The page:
Why I can’t love you
They told me love is a magic spell, and that you get cursed against your will.
A force so powerful it takes your breath, and thoughts, and certainty away.
Then it gifts you with new ones to start living again.
It’s so vast and so beautiful, it hurts like hell.
That’s not true, no one ever told me that.
I’ve read it in books,
heard it in songs,
saw it in people getting lost chasing after that pain.
Like S. — she comes to me in tears.
“What’s wrong?” I ask, but I know.
“What — tell me — what is wrong with me?”
S. tells me she can’t love him, but it’s written all over her face, and the tears, and the pain, that she does so immensely. She is chasing after that something — something that brings so much joy she can’t contain it all. She can’t explain it in words, she can’t even understand it herself, but she can’t let it go either.
“Why — how — can’t you?”
“It’s just a dream — I feel almost like we don’t really exist.”
You can see her brain working even if she’s silent, her gaze down on something that is not really there, that only she can see. She’s trying so hard to find the words — I take it — and I let her.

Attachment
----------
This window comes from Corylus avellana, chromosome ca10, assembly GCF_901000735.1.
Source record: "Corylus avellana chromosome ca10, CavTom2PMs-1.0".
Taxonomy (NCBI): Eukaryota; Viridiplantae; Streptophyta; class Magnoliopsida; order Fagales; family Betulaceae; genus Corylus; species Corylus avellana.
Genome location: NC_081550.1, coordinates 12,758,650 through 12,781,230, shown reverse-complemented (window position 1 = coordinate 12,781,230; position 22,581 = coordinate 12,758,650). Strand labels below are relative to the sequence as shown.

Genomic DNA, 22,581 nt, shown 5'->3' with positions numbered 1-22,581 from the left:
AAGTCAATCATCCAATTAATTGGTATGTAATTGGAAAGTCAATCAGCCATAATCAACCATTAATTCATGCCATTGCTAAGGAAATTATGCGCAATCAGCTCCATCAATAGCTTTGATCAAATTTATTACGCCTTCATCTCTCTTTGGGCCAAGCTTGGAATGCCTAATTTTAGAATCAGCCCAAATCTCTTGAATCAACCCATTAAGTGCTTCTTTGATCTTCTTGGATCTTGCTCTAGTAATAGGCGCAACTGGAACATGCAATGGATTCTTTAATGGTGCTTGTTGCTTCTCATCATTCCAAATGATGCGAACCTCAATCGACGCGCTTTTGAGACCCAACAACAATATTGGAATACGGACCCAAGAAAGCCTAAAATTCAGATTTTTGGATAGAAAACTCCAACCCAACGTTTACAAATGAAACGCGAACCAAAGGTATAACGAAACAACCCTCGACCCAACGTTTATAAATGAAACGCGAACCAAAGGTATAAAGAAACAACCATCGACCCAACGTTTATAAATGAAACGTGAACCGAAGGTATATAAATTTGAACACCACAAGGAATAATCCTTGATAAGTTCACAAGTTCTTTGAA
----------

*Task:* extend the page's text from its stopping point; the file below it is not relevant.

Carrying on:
“Because he fills me up like air at first” she suddenly looks up at me “and leaves me empty a moment later”. She pauses again, thinks about it and changes her mind “No — it’s like I can only breathe when he tells me to. I keep my breath all the time, and just wait”
“Why do you wait?”
“Because I need the air!”
I smile. It all sounds like poetry to me, but she’s devastated. She realises what has just came out of her mouth, and I can see her eyes running from point to point as if she’s looking for something. Like she’s lost what she had seen on the floor a moment ago, and is now desperately trying to find it again.
“It’s just a thrill” she finally speaks, her voice hesitant “I’m sure it was not design to last. I fear we’ll realise it, and feel sorry for ourselves.”
“Or you’ll remember it forever — a sweet memory” I try, but she’s not listening. Or maybe she is, but she needs to ignore me in this moment. I’m aware that whatever I say won’t make her change her mind. I feel she’s telling me this as a way of convincing herself that she’s right — to make it real, to give her spoken words authority on the matter.
“This… thing” she won’t say ‘love’ “is like a ghost. It belongs to a place that is not here, a time that is not now, and never will.”
She can’t love him because of those who would say it’s not real, or that it’s wrong. She can’t because it’s complicated.
She can’t love him — simply, she does.